Israelis Accused of Torturing Prisoners, Despite Peace Pact
ISRAELI interrogators are still torturing Palestinian prisoners despite Israel's peace accord with the Palestine Liberation Organization, according to a study issued this week by a leading United States human rights organization.
Human Rights Watch/Middle East (HRW) accuses the Israeli authorities of operating ``a calibrated system of ... low-intensity torture,'' combining a variety of physical and psychological interrogation techniques to extract confessions or information from detainees.
``We have found no substantial shift in the methods used'' since Israel and the PLO signed the limited self-rule agreement for Palestinians in the West Bank town of Jericho and the Gaza Strip, says James Rone, a principal author of the report.
The Israeli Army, which is heavily criticized in the report, said in a statement it ``unequivocally'' denied the allegations of torture. Its interrogators ``strictly abide'' by rules forbidding the ill treatment of suspects, the statement added.
Deputy Foreign Minister Yossi Beilin, however, acknowledged to reporters that ``during the occupation of the territories, there were deeds that were regrettable.
``The only way to put an end to it is to withdraw'' from the West Bank and Gaza, as Israeli troops are due to do under the autonomy accord, he added.
The HRW report coincided with an unprecedented Israeli television program documenting the torture of suspects.
Although local and international human rights groups have long alleged that Israeli Army and Shin Bet (General Security Service) interrogators use methods that amount to torture, Israeli television reporters have shied away from the subject.
``This was taboo as long as Israel was committed to maintaining control over the territories,'' complains one Israeli human rights activist. ``Now Israel is backing off the occupation, the climate is more appropriate.''
HRW, whose report is based partly on the testimony of a former interrogator's assistant as well as accounts by detainees, finds that Shin Bet officials have scaled down their use of direct violence since 1992 and now ``rely more extensively on sustained psychological pressures and physical pressures ... which fall short of direct violence but cause severe suffering nonetheless.''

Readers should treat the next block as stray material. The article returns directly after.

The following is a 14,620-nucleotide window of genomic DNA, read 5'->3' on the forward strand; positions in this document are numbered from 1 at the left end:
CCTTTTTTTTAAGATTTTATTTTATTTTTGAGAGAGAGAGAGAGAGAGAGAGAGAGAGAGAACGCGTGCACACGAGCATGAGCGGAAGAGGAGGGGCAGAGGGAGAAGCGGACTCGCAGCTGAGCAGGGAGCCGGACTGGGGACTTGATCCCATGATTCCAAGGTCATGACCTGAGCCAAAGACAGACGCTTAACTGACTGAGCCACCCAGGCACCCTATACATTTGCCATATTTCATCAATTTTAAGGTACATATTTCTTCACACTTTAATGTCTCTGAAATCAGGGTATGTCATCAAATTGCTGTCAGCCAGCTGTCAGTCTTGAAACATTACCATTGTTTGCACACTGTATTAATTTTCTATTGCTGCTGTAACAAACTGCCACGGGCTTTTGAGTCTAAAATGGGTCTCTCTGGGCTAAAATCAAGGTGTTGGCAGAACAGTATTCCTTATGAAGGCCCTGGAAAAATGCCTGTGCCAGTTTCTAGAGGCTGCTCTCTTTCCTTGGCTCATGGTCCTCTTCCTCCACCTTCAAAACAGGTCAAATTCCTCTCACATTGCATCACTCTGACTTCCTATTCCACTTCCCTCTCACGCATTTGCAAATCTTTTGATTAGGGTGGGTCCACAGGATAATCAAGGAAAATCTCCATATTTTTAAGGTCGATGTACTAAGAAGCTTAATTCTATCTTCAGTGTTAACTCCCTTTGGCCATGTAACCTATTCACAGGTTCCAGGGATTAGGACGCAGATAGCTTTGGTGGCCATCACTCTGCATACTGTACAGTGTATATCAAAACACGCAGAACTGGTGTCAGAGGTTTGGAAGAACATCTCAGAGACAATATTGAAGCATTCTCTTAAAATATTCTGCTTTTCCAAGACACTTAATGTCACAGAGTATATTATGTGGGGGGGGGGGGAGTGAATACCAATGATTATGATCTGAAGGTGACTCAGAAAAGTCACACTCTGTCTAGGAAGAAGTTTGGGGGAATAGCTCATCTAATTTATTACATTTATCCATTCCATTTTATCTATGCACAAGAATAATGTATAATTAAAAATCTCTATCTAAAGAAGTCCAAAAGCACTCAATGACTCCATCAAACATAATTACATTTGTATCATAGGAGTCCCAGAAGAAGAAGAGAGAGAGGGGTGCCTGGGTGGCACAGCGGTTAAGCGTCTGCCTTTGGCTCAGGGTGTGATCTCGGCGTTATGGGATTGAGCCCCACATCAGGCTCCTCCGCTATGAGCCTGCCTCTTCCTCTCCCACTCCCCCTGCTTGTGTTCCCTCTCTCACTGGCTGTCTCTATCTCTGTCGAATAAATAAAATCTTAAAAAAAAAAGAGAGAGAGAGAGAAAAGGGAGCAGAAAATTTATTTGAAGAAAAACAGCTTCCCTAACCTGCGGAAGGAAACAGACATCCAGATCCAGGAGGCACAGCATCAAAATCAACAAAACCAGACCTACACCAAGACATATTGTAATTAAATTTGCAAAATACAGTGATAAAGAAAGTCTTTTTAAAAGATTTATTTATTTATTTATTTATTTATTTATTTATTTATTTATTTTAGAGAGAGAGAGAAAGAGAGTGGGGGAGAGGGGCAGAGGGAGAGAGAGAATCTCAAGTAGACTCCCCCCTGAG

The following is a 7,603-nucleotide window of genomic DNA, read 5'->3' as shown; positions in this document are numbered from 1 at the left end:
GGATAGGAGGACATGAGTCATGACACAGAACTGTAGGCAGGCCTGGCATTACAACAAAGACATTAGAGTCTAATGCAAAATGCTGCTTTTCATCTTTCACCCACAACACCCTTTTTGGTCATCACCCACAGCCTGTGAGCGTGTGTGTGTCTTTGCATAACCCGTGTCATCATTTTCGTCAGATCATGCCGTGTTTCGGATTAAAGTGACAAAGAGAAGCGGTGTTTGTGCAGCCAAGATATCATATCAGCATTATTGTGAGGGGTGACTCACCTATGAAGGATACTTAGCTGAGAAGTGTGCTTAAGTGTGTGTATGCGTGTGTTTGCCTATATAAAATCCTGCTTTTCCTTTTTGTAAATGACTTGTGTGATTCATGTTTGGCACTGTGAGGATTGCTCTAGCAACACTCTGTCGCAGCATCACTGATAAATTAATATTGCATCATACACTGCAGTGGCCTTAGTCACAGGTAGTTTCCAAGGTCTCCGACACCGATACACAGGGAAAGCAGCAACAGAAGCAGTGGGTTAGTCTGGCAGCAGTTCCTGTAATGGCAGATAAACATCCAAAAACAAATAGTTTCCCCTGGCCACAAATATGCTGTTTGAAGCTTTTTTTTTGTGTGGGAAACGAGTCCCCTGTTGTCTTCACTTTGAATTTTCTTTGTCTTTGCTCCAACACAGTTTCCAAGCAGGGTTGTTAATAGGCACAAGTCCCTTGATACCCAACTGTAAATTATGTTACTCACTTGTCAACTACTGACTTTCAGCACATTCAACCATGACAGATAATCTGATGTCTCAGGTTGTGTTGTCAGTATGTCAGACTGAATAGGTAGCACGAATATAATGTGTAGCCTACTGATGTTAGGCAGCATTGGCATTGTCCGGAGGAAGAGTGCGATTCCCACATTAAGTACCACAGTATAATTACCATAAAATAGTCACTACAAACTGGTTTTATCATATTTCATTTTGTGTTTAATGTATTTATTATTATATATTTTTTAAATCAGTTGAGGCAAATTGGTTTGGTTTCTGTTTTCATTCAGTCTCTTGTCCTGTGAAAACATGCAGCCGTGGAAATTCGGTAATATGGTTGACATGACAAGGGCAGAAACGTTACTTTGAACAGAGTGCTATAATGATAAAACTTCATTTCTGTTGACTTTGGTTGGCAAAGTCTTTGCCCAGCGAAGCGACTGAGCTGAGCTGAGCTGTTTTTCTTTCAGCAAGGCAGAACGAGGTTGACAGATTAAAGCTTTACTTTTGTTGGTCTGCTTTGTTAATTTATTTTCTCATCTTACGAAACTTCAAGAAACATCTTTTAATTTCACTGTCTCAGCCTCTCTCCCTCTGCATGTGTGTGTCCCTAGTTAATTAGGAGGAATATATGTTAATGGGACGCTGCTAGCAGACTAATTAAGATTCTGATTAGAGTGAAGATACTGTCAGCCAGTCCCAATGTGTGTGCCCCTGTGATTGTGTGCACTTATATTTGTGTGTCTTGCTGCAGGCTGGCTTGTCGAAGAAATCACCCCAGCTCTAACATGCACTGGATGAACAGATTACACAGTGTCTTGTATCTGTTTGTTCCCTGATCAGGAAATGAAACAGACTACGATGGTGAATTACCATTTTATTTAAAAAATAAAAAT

SLEEP deprivation, blindfolding or hooding, and prolonging painful body positions are routine, detainees report. Suspects are often held in tiny spaces called ``closets,'' or in deliberately overcooled cells, and subjected to degrading treatment such as being forced to eat and use the lavatory at the same time.
In many cases, the report alleges, suspects are beaten during questioning, especially when they are in the Army's hands.
Although the Israeli Army has withdrawn from Jericho and most of Gaza, it remains in full control of almost all the West Bank, and human rights workers say they have detected no change in the way suspects there are interrogated.
The number of detainees under interrogation at any one time appears to have dropped since the withdrawal, according to Mr. Rone, and at the same time, the targets of interrogation have changed since last September, when Israel and the PLO signed their accord.
``The target has shifted to include more non-PLO people'' such as members of radical Muslim groups like Hamas or Islamic Jihad, Rone says, ``and more opponents of the peace process'' within the PLO.
Although some human rights activists here regret that Israeli television has dealt with the question of torture only as the Army prepares to hand over security duties in the occupied territories to Palestinian policemen, it is still relevant to the autonomy period, they say.
Under the autonomy agreement, the Palestinian authorities are obliged to hand over to Israel anyone seeking refuge in the autonomous area after committing a crime in Israel. Palestinian negotiators sought, and won, assurances in the agreement that such suspects would be treated according to ``internationally accepted norms of human rights and the rule of law.''